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Force Structure Changes

US Air Force Secretary Heather Wilson called 18 September 2018 for a 24% growth in the number of squadrons by 2030, claiming that the additional aircraft would be necessary to prepare for a possible conflict against major nations and extremist groups. The proposal came as a part of the service's "Air Force We Need" proposal, which had been in the works for six months. The proposal was prepared after the Pentagon released its National Defense Strategy, which outlined the need of the US military to shift away from the extremist fight towards a deterrent strategy aimed at opposing nations with significant military resources.

Wilson noted that the current Air Force service isn't big enough to carry out all the missions currently assigned to it. The addition of 74 squadrons would raise the number of operational squadrons from 312 to 386 and necessitate significantly more total force manpower. Air Force spokeswoman Ann Stefanek said that the Air Force now had about 670,000 active duty personnel and 74 new squadrons would require this figure to grow to 725,000 Guard and Reserve airmen and civilians by 2030, that is, about 740 personnel per squadron.

  • 22 squadrons to be added to C2ISR forces
  • 14 more tanker squadrons, the biggest shortfall
  • 9 more combat search and rescue squadrons
  • 7 additional space squadrons
  • 7 more special operations squadrons
  • 7 more fighter squadrons
  • 5 more bomber squadrons the largest percentage increase
  • 2 Remotely Piloted Aircraft squadrons
  • 1 more airlift squadron

However, such increase would require a massive boost of the Air Force's budget, which is almost $50 billion in FY 2019, according to Todd Harrison, a defense budget analyst for the Center for Strategic and International Studies. "The cost of pay and benefits for 40,000 airmen is about $5.2B per year (give or take)," he wrote. "Right now the Air Force spends about $53B per year on aircraft operations, training, and recruiting. Increasing the number of squadrons by ~24% would probably add another $13B per year in these operating costs."

Air Force General David Goldfein in an interview with Air Force Times on 17 September 2018 said that such enormous financial support would allow the Air Force to change the way the squadrons are deployed. He outlined that currently, airman are deployed in groups in three or more to quickly arrive at the established bases and fight violent extremist groups, yet this positioning would be impossible to maintain while fighting a "peer". Goldfein also claimed that the current Air Force lacks experience and practice it had 17 years ago while fighting Saddam Hussein with unit-wide deployment, calling it "a kind of muscle memory" that needs to be regained.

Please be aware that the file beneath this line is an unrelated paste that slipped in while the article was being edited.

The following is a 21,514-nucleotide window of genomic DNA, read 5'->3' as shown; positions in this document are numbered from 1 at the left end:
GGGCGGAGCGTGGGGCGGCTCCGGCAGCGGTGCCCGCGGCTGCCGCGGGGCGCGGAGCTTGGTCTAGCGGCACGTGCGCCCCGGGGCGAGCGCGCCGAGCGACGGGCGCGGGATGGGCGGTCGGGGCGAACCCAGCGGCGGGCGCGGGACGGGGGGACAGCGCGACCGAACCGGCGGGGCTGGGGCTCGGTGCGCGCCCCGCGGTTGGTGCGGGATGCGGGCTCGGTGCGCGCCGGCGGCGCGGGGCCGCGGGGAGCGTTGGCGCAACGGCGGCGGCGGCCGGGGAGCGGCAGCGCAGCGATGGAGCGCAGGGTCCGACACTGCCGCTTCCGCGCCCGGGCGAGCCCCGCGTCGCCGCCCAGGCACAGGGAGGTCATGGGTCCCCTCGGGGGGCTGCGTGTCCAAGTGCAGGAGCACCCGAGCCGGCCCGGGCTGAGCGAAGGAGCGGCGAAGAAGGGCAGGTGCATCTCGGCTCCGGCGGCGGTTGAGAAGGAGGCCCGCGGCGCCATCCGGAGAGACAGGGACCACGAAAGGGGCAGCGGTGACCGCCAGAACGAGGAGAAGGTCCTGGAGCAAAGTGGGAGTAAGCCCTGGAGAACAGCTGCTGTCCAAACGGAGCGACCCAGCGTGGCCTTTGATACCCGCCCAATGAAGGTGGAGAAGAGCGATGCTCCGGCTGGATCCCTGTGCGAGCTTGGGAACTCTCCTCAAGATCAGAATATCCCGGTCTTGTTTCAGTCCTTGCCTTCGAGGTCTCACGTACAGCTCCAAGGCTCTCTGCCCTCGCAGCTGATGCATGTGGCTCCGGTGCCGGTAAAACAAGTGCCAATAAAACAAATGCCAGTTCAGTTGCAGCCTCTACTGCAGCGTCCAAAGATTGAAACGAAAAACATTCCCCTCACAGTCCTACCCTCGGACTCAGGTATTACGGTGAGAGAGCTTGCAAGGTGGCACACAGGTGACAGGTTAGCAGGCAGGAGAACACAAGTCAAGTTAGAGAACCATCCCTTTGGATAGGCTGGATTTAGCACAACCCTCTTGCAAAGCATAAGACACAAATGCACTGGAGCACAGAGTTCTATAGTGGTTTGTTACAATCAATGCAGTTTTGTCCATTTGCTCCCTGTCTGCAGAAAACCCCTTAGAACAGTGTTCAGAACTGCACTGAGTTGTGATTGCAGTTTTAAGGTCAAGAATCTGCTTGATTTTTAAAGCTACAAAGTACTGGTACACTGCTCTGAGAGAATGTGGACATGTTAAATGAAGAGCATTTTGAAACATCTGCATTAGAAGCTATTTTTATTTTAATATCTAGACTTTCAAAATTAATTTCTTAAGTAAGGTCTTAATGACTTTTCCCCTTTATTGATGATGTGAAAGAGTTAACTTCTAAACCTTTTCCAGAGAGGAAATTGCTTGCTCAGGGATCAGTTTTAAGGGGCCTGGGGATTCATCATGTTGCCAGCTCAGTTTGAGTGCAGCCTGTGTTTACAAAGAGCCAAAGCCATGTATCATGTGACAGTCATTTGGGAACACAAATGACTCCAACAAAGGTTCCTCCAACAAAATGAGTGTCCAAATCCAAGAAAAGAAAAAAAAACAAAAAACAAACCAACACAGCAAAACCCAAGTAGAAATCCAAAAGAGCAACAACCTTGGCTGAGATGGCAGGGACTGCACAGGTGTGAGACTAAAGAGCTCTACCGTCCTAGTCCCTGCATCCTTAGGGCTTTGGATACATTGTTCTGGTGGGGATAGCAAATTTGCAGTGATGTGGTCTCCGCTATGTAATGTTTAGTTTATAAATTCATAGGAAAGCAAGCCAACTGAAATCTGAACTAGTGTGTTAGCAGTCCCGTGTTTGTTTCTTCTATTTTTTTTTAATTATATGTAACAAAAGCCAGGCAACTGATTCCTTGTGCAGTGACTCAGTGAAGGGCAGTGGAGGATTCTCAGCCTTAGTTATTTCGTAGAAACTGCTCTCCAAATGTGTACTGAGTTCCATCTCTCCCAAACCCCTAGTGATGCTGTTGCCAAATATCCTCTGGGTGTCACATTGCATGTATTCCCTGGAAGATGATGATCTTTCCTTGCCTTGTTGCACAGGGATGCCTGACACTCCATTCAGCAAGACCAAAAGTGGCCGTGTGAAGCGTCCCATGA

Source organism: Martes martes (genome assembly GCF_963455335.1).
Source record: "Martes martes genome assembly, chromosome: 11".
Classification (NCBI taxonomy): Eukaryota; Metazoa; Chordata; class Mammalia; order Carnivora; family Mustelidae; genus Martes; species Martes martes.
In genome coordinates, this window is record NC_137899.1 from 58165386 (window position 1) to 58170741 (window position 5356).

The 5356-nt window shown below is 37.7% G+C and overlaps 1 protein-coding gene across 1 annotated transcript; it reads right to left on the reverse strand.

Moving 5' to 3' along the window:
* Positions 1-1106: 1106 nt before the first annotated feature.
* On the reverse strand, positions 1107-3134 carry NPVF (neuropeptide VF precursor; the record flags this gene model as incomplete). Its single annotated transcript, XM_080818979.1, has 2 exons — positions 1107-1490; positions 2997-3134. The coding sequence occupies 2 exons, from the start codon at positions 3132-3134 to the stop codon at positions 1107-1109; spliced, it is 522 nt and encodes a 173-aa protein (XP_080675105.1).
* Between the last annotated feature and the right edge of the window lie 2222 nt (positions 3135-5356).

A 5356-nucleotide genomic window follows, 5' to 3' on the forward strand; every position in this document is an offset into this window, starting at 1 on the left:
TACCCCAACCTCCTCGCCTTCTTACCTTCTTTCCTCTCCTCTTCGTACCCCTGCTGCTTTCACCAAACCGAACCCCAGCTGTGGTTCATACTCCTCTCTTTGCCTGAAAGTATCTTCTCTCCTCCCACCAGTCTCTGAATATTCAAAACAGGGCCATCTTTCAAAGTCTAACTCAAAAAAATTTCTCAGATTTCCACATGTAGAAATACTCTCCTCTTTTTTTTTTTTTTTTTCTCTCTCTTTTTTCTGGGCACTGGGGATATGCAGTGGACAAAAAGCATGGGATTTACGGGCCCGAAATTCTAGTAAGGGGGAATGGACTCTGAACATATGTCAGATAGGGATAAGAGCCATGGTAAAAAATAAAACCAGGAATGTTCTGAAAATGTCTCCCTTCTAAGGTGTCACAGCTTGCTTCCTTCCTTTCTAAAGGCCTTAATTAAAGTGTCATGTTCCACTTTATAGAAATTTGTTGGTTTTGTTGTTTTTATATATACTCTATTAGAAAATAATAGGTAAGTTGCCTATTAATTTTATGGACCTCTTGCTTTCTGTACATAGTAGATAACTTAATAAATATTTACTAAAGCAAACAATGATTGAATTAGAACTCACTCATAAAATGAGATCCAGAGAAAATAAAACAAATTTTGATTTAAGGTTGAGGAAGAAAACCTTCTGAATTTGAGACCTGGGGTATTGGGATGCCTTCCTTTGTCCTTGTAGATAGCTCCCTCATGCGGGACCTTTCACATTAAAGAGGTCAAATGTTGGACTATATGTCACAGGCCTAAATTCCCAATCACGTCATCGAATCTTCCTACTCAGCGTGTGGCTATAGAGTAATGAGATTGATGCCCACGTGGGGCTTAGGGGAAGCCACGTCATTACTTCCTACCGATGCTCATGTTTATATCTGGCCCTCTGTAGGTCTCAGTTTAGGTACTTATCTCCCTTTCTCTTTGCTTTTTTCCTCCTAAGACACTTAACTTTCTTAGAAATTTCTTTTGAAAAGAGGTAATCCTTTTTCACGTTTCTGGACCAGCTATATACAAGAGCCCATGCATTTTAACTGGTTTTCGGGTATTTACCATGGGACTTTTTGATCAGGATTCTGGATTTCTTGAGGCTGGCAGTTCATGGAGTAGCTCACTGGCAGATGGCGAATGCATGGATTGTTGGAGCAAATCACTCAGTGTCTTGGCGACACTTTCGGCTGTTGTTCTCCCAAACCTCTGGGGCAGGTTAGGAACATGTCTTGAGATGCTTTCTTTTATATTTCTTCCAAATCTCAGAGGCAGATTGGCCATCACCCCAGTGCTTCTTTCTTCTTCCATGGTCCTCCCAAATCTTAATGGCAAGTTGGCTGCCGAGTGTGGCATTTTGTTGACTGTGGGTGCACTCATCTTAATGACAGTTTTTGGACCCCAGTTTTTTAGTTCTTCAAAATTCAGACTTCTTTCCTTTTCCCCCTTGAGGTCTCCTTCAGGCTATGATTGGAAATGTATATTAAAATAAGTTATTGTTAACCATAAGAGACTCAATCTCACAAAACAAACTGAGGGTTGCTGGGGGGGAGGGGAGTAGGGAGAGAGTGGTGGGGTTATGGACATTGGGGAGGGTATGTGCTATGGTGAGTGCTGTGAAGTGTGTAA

Each year Air Force officials provide a force structure announcement to Congress outlining the service's intent to realign, consolidate and enhance unit operations. This announcement addresses the president's budgeted force structure, realignment and management actions required to achieve efficiencies, modernize or make organizational changes.

It specifies the force structure changes the total force experienced - active duty, Guard and Reserve. Before making any decisions concerning major force movements, Air Force officials said they'd fully comply with the spirit and requirements of the National Environmental Policy Act.

The FY04 force structure realignment results in a total decrease of 5099 authorizations (2260 military authorizations and 2839 civilian authorizations), and 1055 drill authorizations. This realignment of active-duty and civilian manpower authorizations will better support the service's highest-priority mission requirements.

The Global War on Terrorism (GWOT) imposes a "new steady state" of accelerated operations and personnel tempo, as well as a demand for unprecedented speed, agility, and innovation in adapting to unconventional and unexpected threats. To address this need for force shaping, the Air Force is taking a two-prong approach to rebaselining its manpower books.

First, the service will eliminate unfunded and unfilled manpower authorizations that should have been reduced as a result of long past budget decisions. Second, as new capabilities are added, the Air Force will shape the force by realigning resources from lower priority areas to satisfy the requirement for these higher operational priorities. In certain cases, current employees will be affected by this "balancing the books" exercise, but every precaution is being taken to minimize impact on personnel.

To implement these reductions, commands will decide within their command which processes can be eliminated or reengineered. It is important that the Air Force's manpower authorizations accurately reflect the military and civilian workforce as everything from deployment taskings to accession programs are based on manpower authorizations.

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One Billion Americans: The Case for Thinking Bigger - by Matthew Yglesias

Page last modified: 28-09-2018 11:40:32 ZULU